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Rants, Raves and Circumstance


With the election out of the way the crazy is coming back again, and there was a whole lot of it to go around in the last couple of weeks.  The big news, however, is the continuing disintegration of the city school district, so that’s what I’m going to look at this week.  Superintendent Martha Liddell is out, Ken Hughes is still on the payroll and the board’s president still doesn’t understand how to conduct an open meeting.
Let’s get started.

LiddellThe Decline and Fall of Martha Liddell    
After weeks of grueling special meetings and executive sessions, the Columbus Municipal School Board fired Superintendent Martha Liddell Monday night on a 3-2 vote.  She had held the post for about a year, and had served as interim superintendent for about a year before that.
Allegations surfaced about Dr. Liddell’s alleged misappropriation of funds and violations of her contract in late May.  By my count, the board spent nearly 13 hours behind closed doors before making a decision.  I’m not sure whether I should be pleased by the board’s due diligence or exasperated by their inability to act.  Either way, I am glad that it is over.
I knew Dr. Liddell for many years in her various capacities throughout the district.  I always liked her personally, but was uneasy with the idea of her being superintendent.  Dr. Liddell had been in the central office for years.  She had been Dr. Del Phillips’s chief lieutenant, and so had been at or near the top while test scores declined, spending grew and the fund balance plummeted.  She did nothing that I could see to speak out about any of it until the encroaching rot was impossible to hide.  Why should the City of Columbus reward failure with promotion?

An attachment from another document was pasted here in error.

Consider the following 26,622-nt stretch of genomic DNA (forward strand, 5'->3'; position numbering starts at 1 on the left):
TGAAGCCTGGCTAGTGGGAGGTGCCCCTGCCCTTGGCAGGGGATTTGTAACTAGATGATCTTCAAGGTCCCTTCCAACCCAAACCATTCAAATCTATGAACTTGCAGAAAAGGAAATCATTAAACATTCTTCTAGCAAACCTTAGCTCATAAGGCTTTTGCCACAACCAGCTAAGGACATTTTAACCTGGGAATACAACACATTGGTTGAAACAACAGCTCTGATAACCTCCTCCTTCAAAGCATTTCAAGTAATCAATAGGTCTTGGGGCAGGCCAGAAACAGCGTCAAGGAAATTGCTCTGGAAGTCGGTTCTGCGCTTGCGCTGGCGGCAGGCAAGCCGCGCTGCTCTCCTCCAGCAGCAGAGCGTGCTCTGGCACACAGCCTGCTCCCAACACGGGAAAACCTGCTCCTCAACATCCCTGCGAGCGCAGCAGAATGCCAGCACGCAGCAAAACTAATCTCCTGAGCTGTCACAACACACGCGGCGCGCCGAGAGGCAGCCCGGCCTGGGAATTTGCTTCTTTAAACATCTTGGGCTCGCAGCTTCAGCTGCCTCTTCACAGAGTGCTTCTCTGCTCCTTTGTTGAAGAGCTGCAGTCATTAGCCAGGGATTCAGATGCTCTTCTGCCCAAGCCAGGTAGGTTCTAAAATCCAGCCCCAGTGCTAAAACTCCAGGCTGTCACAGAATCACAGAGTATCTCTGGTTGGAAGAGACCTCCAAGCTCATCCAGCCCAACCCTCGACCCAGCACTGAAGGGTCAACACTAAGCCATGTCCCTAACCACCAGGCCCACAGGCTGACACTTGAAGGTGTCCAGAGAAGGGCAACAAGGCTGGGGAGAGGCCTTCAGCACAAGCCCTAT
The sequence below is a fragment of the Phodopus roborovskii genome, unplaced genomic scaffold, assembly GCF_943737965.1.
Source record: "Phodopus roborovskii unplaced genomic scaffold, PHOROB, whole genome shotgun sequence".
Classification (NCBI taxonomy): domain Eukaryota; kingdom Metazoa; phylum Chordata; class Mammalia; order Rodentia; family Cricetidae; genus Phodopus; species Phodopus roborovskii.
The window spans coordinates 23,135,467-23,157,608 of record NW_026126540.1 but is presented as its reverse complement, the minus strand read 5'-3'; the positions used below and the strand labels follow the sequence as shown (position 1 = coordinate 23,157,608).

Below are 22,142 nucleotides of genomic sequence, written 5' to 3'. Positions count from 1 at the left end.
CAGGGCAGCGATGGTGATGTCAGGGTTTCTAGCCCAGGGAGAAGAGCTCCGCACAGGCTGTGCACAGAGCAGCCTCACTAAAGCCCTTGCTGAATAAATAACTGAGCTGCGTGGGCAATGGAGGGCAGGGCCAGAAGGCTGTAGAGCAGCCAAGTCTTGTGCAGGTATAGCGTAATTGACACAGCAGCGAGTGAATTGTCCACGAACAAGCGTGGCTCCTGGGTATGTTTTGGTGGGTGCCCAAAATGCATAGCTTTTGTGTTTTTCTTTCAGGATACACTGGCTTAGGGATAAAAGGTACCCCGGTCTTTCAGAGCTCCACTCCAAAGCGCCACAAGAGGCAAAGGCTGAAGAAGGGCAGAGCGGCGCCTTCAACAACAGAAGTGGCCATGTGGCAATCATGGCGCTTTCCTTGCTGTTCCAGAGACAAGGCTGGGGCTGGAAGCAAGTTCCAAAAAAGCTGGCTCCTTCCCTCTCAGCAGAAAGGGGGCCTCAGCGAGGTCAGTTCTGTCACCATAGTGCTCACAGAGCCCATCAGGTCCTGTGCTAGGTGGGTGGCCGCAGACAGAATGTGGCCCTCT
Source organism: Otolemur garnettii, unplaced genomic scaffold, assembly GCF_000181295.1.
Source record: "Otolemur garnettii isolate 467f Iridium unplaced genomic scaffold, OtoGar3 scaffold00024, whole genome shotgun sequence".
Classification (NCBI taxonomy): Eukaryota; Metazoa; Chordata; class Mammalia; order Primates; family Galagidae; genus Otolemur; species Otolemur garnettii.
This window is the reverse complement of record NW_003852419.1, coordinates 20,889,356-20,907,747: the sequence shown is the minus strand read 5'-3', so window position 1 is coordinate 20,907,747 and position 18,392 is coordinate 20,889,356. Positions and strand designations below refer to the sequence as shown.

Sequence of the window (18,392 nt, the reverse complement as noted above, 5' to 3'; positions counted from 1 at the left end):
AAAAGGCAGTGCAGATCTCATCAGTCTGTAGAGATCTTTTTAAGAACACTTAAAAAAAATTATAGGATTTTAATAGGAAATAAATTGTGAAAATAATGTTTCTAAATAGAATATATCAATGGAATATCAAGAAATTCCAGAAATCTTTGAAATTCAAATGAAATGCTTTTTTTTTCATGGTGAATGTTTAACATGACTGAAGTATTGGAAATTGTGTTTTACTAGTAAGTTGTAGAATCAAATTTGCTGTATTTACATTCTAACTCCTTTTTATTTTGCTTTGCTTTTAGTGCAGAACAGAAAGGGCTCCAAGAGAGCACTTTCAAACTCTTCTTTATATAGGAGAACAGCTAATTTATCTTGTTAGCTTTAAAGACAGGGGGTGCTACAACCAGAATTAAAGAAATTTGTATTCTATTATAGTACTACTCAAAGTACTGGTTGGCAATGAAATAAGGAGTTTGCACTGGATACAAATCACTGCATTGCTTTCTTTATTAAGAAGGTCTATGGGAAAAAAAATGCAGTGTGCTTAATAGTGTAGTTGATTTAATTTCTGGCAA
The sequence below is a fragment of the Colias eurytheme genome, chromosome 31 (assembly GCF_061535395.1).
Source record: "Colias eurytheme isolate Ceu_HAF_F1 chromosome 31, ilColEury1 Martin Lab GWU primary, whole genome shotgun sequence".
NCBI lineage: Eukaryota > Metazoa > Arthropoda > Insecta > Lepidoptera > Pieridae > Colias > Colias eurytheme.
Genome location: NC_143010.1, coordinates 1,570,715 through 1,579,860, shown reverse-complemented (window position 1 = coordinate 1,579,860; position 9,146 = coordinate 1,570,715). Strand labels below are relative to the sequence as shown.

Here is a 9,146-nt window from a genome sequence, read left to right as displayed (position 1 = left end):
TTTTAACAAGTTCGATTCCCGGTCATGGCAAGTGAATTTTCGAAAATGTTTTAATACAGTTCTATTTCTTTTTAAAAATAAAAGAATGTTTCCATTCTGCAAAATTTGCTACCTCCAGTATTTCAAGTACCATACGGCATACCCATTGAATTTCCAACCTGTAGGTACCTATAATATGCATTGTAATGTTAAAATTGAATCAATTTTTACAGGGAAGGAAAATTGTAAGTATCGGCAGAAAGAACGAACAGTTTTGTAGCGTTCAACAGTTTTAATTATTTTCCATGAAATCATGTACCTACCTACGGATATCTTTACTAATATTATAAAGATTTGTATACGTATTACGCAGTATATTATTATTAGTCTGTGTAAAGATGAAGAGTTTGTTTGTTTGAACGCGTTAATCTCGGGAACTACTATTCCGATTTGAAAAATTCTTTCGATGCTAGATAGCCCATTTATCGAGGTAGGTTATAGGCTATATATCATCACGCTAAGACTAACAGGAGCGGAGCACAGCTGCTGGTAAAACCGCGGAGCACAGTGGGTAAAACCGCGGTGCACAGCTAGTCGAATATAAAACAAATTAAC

I became even more uneasy when she breezily ignored the limits placed upon her during her interview, speaking for four times more than her allotted time.  If she declines to follow even modest constraints, what will happen when she holds high public office?
As she took the helm, my misgivings became justified.  Despite loud, frequent self praise about transparency, the district seemed to be entering a new age of opacity.  For every beneficial step – putting agendas and information packets on-line, creating a web portal – the district took two back.  Decisions were made in open session and then remade after executive session, when there were no disapproving parental eyes.  Executive sessions were obviously used to revisit decisions made in open session, in violation of the Open Meetings Law.  Special meetings were held without adequate notice to the public, a violation of the spirit if not the letter of the law.  In recent days, special meetings called for one purpose, only see a host of unrelated issues shoehorned in at the last minute, a clear violation of state statute.  By the time the Board of Trustees began questioning her spending and her obvious violation of her contract, I was no longer surprised, just tired.